National Homeless Person’s Memorial Day is the held on the first day of winter, the longest night of the year. According to the Centers for Disease Control, people who are homeless are at greater risk for many mental and physical health problems, and have a much higher mortality rate compared to those who are not homeless.
Find more information on health and homelessness at the CDC’s National Homeless Person’s Memorial Day: https://nnlm.gov/bhic/42oc
The CDC Public Health Matters Blog shares five important tips to stay safe during the holidays and winter in general. From being mindful of fire hazards and kitchen safety to staying healthy, these are nice reminders to take care of ourselves, homes, and loved ones.
Funding Opportunity Announcement (FOA) RFA-MD-17-001 from the National Institute on Minority Health and Health Disparities (NIMHD) invites eligible United States small business concerns (SBCs) to submit Small Business Innovation Research (SBIR) grant applications that propose to develop a product, process or service for commercialization with the aim of reducing disparities in healthcare access and health outcomes and in preventing disease and improving health in one or more NIH-defined health disparity population group(s). Appropriate technologies should be effective, affordable, culturally acceptable, and deliverable to racial/ethnic minorities, low-income and rural populations. Open date is January 22, 2017 and applications are due February 22, 2017.
The Sleep Recharges You Toolkit was designed for high school teachers, nurses, counselors, and coaches to help them raise awareness among teens about the importance of sleep. In the toolkit, you’ll find lesson plans, activities, presentations, infographics, and other images such as
National Healthy Sleep Awareness Project is a collaboration between the Centers for Disease Control and Prevention, American Academy of Sleep Medicine, Sleep Research Society and other partners.
The Gay and Lesbian Medical Association’s cultural competence webinar series is free and open to anyone interested in the health concerns and healthcare of LGBT people. Webinars examine the social determinants that influence how LGBT people seek and receive care and the impact those influences have on health. The series provides a better understanding of how to create healthcare environments that are welcoming and can help minimize the existing disparities experienced by this population. They are relevant to clinicians, administrators, researchers and academics alike. View three archived webinars, “Understanding the Health Needs of LGBT People: An Introduction”, “Creating a Welcoming and Safe Environment for LGBT People and Families” and “Clinical Skills for the Care of Transgender Individuals.”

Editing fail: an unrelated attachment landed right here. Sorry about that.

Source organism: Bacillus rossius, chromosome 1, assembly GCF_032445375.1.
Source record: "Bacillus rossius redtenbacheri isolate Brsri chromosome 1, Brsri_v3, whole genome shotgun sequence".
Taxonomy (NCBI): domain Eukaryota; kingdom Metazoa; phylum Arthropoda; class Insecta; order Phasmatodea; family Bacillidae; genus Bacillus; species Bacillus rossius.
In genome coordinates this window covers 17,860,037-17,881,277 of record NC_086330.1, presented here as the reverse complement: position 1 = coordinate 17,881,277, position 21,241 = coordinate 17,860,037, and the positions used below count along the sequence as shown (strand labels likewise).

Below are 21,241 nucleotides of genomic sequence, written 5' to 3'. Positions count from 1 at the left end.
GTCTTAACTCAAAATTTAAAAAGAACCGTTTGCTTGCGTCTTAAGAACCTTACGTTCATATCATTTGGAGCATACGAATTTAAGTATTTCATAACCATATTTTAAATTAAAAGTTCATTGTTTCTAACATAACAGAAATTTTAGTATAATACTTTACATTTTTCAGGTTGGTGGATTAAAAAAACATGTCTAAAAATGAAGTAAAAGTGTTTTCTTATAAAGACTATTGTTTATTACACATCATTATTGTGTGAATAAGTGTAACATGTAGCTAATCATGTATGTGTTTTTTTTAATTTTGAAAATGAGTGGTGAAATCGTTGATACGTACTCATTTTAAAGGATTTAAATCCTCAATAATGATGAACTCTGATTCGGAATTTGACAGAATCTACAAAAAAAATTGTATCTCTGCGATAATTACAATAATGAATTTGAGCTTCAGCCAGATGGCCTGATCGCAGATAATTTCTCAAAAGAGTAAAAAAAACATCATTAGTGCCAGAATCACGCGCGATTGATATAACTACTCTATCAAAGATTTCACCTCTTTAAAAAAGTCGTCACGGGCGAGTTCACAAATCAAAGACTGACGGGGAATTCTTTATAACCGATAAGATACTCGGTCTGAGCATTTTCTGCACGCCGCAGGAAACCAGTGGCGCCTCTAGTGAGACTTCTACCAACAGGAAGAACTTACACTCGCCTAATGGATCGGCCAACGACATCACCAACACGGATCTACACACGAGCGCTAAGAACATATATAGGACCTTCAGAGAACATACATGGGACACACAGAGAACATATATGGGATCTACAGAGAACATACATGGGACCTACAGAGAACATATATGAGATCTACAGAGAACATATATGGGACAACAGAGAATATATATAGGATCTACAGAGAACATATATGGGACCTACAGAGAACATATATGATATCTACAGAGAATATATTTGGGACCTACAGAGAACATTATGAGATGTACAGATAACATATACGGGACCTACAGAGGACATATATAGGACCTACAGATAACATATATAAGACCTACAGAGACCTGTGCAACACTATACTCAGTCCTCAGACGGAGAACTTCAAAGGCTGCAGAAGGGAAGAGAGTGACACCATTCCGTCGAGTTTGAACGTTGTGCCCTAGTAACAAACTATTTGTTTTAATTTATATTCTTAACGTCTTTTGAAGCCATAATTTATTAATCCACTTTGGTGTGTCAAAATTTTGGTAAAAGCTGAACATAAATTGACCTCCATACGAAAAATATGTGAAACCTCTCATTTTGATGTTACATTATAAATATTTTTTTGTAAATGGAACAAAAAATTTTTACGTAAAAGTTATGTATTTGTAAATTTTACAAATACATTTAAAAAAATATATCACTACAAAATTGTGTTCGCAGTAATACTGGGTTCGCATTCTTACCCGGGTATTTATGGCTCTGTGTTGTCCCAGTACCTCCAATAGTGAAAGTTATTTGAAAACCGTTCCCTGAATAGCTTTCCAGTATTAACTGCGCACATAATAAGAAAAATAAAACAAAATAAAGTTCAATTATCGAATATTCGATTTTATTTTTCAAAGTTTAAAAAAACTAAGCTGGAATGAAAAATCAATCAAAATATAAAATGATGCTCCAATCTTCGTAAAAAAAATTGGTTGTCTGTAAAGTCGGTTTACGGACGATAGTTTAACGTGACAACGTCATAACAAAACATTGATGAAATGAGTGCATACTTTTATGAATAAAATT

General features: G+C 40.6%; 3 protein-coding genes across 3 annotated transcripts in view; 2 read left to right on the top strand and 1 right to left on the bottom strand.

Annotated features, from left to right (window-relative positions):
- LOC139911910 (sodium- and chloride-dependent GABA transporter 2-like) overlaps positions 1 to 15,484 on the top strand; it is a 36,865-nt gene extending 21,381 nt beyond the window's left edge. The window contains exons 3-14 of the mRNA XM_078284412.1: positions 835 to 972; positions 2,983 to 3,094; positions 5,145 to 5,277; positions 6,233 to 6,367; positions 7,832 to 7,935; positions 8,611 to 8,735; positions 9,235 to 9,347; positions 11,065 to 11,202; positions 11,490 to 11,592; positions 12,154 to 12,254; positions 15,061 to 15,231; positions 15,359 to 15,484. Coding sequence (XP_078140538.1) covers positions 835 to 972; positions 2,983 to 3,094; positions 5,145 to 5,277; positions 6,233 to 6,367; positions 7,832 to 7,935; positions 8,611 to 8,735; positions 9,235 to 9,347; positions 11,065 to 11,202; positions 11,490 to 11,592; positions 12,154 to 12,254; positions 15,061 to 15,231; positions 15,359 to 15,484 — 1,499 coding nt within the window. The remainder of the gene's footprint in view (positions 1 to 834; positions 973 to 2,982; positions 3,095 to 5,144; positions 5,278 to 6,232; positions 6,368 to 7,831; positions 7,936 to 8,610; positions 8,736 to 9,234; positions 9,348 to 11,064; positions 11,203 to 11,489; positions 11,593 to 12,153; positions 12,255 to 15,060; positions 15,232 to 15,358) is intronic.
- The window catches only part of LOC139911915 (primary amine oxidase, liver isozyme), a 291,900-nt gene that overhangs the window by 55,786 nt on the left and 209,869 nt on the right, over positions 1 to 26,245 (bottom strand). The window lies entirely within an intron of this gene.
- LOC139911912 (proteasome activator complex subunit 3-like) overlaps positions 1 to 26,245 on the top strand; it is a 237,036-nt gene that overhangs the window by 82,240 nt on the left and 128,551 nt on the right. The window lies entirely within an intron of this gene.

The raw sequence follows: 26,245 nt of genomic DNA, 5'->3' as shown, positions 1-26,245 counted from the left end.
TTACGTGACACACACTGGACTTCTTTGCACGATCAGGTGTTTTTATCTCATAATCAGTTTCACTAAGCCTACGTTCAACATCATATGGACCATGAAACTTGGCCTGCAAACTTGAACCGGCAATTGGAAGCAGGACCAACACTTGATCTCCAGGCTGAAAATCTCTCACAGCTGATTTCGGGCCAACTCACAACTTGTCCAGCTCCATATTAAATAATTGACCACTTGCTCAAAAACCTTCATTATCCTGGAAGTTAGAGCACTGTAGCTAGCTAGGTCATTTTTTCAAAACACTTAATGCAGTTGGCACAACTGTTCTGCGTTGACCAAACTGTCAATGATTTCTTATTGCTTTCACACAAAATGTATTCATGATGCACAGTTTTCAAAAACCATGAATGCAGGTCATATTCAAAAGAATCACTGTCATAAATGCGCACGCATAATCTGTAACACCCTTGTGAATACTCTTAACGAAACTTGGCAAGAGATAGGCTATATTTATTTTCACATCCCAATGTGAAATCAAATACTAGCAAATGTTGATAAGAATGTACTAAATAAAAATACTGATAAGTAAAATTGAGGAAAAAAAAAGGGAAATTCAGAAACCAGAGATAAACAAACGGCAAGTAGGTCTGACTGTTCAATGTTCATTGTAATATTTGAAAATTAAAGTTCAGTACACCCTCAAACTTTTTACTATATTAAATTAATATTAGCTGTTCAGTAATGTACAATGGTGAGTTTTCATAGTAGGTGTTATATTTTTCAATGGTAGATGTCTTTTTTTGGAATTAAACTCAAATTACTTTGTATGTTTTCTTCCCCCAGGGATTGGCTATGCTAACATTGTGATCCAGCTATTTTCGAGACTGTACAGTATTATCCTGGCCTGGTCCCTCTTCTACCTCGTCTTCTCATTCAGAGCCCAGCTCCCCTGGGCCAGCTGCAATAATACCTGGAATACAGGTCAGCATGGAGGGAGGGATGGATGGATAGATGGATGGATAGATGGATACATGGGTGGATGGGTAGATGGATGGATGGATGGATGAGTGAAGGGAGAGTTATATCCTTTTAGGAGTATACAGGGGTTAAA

The Tribal Health Research Office of the NIH announces a call for submissions for the Storytelling about Health and Wellness in American Indian and Alaska Native Communities Challenge. The goal of this Challenge is to develop a brief digital story that communicates how traditions and heritage promote health in American Indians and Alaska Natives. The deadline is January 31, 2017: Learn more.
The mission of Health Information Partners is to build strong, effective, and sustainable grassroots health models by partnering with local community-based organizations across the country in order to improve the quality of life of low-income, vulnerable, and underserved populations. Interested in learning more about how to start a health outreach program or strengthen existing efforts? Health Outreach Partners presents “The Outreach Starter Kit: A Brief Tutorial.” This 13 minute webinar provides an overview of free online tool and tips for easily navigating through the available resources (free registration is required).
Every patient should ask questions when getting a new prescription. This is especially important when your doctor, dentist or other health care professional prescribes you an opioid, such as hydrocodone, oxycodone, codeine and morphine. The U.S. Food & Drug Administration (FDA) provides information to assist health care consumers to dialog with their physicians before taking opioids. Information is also available in Spanish. Learn what to ask at https://nnlm.gov/bhic/09p3
Dr. Elaine Ostrander’s lab at the National Institutes of Health is trying to understand disease susceptibility, behavior, and variation that occurs throughout domestic dog breeds. A collection of helpful online resources for coming up to speed with the dog genome and its promising findings chosen to help both teacher and student. These include a recent videos of Dr. Ostrander presenting her findings, important published research, and powerful images for use in talks or handouts. Access the collection of online resources https://nnlm.gov/bhic/kg6u
In the last few months, some news media have reported the controversial advice that all women should be tested for the BRCA1 and BRCA2 genes, not just those with a strong family history of breast or ovarian cancer. This review (from HealthNewsReview.org) of that news coverage contains information and viewpoints helpful to women who are considering BRCA testing, regardless of their family history. Read the review https://nnlm.gov/bhic/imxx